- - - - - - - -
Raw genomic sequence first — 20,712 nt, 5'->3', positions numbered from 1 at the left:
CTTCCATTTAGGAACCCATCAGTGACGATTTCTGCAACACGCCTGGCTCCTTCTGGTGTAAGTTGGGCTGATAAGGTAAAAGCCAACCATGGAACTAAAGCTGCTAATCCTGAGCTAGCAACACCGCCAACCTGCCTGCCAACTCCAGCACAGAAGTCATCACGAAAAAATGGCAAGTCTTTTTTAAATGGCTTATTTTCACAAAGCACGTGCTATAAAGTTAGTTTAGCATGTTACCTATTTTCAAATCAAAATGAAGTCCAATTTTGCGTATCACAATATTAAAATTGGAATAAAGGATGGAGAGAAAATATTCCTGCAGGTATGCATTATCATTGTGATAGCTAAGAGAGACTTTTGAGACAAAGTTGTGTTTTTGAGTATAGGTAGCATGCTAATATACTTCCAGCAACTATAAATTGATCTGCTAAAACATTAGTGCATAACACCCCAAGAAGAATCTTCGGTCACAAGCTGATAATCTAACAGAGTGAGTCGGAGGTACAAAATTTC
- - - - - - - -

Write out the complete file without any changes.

Raw genomic sequence first — 20,712 nt, 5'->3', positions numbered from 1 at the left:
CTTCCATTTAGGAACCCATCAGTGACGATTTCTGCAACACGCCTGGCTCCTTCTGGTGTAAGTTGGGCTGATAAGGTAAAAGCCAACCATGGAACTAAAGCTGCTAATCCTGAGCTAGCAACACCGCCAACCTGCCTGCCAACTCCAGCACAGAAGTCATCACGAAAAAATGGCAAGTCTTTTTTAAATGGCTTATTTTCACAAAGCACGTGCTATAAAGTTAGTTTAGCATGTTACCTATTTTCAAATCAAAATGAAGTCCAATTTTGCGTATCACAATATTAAAATTGGAATAAAGGATGGAGAGAAAATATTCCTGCAGGTATGCATTATCATTGTGATAGCTAAGAGAGACTTTTGAGACAAAGTTGTGTTTTTGAGTATAGGTAGCATGCTAATATACTTCCAGCAACTATAAATTGATCTGCTAAAACATTAGTGCATAACACCCCAAGAAGAATCTTCGGTCACAAGCTGATAATCTAACAGAGTGAGTCGGAGGTACAAAATTTC